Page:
zitende matandu
husikii hasi wala ukeme,
yengeme

48.

Nyuso memetufu

ziambatishie zao

zikasawidi
jilidi

||

||

||

||

;

||

||

yalitandie.
50.

k'umbi za msana hulia
Nyumba-kati zao huvuma nyende ;
kuwa mazibaa
mende,
yangilie vumi makurnbi ya-nde
||

;

||

yamesirie
51.

Madaka ya nyumba na
nyuni;

||

||

.

zisahani

bumu hukoroma

||

sasa, walalia

kati nyumbani,

||

zichigi

wana wa
na k'uyu

wailalie.

41 c N. Auth. wapepezi, people fanning with fans.
MS. has wakik'okewa = wakimwaiwa, or
43
So S. Auth.;
S.
wakik'akiwa.
"precious," N. Auth. has na kaa with an explanation of

kaa

as "sandal wood."

Fusi and fusizi verbals from fuka, the latter form from ku-fusiza.
" a
heap of made-earth," as the
expression fusizi is used to signify,
mound of a castle-keep. AL. N. mtanga na fusi ziliwafusie.

44

The

N. MS. walikee mui.
N. MS.
N. Auth. huwatulika two Sw. Auth. and MS.
S. Auth. mbwe-mbwe
S. MS.
expfain^zabomoka, zamonyoka.
mbombe the usu. wd. is bombwe as here.
N. MS. Jisadi. S. MS. order of lines in this is a, c, b, d.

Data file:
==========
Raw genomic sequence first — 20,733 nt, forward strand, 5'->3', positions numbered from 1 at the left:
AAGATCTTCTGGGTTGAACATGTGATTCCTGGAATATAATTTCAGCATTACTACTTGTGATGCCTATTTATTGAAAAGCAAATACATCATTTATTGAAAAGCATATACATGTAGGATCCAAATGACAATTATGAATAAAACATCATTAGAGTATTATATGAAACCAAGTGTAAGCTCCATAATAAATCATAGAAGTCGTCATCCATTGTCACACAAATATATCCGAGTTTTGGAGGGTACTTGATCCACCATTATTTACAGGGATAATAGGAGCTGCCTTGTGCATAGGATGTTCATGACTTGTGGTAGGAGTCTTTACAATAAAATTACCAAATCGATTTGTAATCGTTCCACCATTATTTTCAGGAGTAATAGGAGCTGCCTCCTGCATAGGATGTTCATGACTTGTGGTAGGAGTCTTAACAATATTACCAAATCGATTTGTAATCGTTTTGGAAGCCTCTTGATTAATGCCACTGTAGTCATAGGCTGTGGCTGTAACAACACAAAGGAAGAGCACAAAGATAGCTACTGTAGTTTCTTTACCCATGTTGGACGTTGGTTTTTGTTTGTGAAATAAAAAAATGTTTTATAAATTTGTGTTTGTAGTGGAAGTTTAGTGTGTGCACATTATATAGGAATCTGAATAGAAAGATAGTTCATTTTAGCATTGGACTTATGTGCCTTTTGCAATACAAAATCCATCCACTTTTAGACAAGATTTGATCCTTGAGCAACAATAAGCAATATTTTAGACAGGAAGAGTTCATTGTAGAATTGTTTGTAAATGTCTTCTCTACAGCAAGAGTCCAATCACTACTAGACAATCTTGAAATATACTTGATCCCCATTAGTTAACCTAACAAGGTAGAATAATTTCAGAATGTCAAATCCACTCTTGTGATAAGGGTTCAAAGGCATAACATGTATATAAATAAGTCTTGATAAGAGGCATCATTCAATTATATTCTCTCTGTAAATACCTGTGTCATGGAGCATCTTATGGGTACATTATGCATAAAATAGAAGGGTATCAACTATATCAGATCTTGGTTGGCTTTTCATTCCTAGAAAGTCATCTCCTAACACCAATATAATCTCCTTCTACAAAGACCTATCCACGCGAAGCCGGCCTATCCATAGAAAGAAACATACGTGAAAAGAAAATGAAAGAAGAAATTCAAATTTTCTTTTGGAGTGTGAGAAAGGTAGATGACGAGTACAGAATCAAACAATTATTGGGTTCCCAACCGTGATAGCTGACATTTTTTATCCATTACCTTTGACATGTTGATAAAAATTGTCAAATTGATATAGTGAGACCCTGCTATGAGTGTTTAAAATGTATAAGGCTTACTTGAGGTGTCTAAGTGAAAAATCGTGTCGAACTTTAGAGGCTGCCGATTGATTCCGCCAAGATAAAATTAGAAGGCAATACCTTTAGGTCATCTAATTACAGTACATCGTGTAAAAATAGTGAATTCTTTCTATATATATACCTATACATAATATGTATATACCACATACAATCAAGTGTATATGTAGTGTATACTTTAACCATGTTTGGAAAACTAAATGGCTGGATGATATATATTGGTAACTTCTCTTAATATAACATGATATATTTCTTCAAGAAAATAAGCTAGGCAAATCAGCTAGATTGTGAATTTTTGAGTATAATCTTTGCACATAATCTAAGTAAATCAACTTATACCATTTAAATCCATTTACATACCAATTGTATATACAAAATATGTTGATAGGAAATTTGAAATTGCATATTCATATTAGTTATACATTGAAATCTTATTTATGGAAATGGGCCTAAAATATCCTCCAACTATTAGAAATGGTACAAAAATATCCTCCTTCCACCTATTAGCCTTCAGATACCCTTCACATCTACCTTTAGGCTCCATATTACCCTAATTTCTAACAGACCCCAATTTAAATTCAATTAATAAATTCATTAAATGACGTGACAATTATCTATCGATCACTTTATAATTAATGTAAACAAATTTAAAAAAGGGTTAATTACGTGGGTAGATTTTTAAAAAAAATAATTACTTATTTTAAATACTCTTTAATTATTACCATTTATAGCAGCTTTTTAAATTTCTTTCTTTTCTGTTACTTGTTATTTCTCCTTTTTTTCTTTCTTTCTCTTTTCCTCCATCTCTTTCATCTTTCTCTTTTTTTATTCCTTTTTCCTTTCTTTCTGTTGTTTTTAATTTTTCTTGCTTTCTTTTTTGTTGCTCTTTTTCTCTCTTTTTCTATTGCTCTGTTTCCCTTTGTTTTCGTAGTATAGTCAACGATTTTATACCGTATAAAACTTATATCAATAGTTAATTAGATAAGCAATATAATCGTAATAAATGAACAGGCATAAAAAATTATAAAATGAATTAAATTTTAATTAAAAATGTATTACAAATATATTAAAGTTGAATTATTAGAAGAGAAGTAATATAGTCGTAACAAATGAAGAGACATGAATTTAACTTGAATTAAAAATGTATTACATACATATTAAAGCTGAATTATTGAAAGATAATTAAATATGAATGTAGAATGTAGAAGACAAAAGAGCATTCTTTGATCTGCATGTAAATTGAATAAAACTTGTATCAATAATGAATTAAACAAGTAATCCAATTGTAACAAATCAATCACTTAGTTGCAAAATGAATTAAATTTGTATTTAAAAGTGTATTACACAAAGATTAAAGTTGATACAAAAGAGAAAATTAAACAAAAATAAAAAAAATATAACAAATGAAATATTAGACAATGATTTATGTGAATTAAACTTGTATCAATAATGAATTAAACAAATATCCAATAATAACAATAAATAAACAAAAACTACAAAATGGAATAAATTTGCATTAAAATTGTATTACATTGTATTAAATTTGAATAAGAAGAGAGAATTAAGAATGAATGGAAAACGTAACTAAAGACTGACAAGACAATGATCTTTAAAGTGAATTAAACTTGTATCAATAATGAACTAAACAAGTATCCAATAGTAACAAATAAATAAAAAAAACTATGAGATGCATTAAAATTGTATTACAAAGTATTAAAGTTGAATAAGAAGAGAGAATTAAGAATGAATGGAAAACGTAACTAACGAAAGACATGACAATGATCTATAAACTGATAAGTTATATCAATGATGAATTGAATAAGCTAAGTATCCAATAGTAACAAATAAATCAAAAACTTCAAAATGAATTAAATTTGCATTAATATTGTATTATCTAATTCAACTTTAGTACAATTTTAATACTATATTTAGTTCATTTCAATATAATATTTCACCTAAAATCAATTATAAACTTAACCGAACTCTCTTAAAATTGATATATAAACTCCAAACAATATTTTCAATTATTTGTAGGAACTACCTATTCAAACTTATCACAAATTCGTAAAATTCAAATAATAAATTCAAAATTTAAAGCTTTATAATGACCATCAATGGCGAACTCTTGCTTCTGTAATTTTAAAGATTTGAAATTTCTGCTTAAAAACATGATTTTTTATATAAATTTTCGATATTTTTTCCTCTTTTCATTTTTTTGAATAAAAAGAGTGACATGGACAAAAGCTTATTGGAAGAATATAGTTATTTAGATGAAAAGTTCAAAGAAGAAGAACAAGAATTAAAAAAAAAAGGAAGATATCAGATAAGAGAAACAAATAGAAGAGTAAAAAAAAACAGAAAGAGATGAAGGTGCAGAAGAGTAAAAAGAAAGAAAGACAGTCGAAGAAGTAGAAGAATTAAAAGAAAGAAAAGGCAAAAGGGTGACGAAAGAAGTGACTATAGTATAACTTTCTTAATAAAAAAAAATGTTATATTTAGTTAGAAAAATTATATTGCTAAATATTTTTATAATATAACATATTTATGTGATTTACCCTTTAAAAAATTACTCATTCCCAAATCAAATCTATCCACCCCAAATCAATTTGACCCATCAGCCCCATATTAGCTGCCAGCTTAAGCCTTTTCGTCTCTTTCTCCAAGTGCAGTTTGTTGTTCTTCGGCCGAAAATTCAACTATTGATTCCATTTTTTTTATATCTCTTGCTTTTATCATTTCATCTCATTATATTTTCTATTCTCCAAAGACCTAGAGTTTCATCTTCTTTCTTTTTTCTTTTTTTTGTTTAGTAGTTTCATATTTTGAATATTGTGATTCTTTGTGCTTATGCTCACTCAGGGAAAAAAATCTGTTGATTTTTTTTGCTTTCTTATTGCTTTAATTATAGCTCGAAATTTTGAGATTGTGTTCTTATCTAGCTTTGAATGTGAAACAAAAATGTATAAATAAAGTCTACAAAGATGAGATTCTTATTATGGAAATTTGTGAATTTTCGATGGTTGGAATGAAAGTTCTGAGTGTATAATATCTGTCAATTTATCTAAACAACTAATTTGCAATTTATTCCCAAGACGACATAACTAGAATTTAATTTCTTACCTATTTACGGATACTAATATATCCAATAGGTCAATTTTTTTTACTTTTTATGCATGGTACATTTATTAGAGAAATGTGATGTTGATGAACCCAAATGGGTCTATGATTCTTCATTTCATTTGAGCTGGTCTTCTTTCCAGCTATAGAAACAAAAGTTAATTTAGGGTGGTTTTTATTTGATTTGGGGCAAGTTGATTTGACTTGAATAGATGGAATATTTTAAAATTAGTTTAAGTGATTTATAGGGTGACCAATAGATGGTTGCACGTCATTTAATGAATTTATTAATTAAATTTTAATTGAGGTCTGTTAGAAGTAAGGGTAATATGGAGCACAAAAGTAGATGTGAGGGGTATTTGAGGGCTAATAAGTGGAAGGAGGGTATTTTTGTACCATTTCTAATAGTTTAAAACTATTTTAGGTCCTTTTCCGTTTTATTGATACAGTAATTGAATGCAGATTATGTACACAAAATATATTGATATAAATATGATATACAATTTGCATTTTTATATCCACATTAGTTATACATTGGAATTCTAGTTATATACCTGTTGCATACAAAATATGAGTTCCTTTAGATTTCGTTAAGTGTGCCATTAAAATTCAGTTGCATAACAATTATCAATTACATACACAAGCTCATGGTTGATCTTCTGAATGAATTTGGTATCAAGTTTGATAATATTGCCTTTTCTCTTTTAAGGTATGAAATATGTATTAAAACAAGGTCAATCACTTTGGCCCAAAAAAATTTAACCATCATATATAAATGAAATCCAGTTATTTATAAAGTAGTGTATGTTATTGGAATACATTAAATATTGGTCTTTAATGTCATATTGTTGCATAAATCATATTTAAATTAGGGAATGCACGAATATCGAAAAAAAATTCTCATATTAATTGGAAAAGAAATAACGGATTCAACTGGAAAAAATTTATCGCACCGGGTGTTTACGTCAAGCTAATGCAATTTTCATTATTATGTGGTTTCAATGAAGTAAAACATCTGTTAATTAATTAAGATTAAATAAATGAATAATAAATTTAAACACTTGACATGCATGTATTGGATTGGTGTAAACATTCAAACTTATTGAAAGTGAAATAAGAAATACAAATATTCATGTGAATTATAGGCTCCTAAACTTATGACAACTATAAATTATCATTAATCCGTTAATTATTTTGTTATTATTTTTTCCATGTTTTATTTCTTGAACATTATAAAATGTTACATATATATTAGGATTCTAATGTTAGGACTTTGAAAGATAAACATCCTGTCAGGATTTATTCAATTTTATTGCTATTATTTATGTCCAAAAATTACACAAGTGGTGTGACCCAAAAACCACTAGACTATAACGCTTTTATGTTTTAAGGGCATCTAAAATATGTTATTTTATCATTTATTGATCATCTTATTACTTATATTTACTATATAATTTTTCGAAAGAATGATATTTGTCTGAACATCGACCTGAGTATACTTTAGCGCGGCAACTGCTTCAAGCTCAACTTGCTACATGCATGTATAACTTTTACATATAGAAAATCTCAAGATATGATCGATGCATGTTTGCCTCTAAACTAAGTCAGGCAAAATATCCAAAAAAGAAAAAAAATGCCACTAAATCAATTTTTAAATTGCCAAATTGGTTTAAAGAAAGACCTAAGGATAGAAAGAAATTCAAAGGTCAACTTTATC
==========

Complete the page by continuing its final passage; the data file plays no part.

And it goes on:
47
49
mbek'e or mbeke (from weka) S. MS. also, mbak'e (from waka or
aka); or p'eke, S. MS. and S. Auth. (from paka). Respectively, "pukkah"
whited. It is hard to decide the original reading.
stone-built
50
nyende = mod. ch'enene, cricket.
mazibaa, another case of the 1
the Ar. mazbalah=Swah. jaa. See note on
dropped from the primitive form
So S. MS.; last line recited by S. A. as leo yamazie yalisirie, S. Auth.
Title.
=yamekwislia; yamekuwa. N. MS. eo mazibaa yalisirie.
51
za, N. A.
45

46
Zitefute,
^
as here and

;

;

;

;

;

;

;

S.

52.

Wana wa

RECENSION

91

na wana wa ndiwa humia
zipungu wabembe zango
ziki na zitwitwi
mbawa na t'ongo-t'ongo
||

shingo nakupiga
waliweshiwie
||

;

||

.

53.

Ziwanda za nyumba ziwele mwitu, ungi wa matuka na k'utuk'utu
kwa kicho
milango ya nyumba hutisha wat'u
na kiza kilifunzie.
enda nyumba zao
Kwamba husadiki, wauiba mbuwongo
||

;

54.

||

||

;

ukete

shingo

||

ukita k'witikwi

ela

||

ni

mwengo

;

||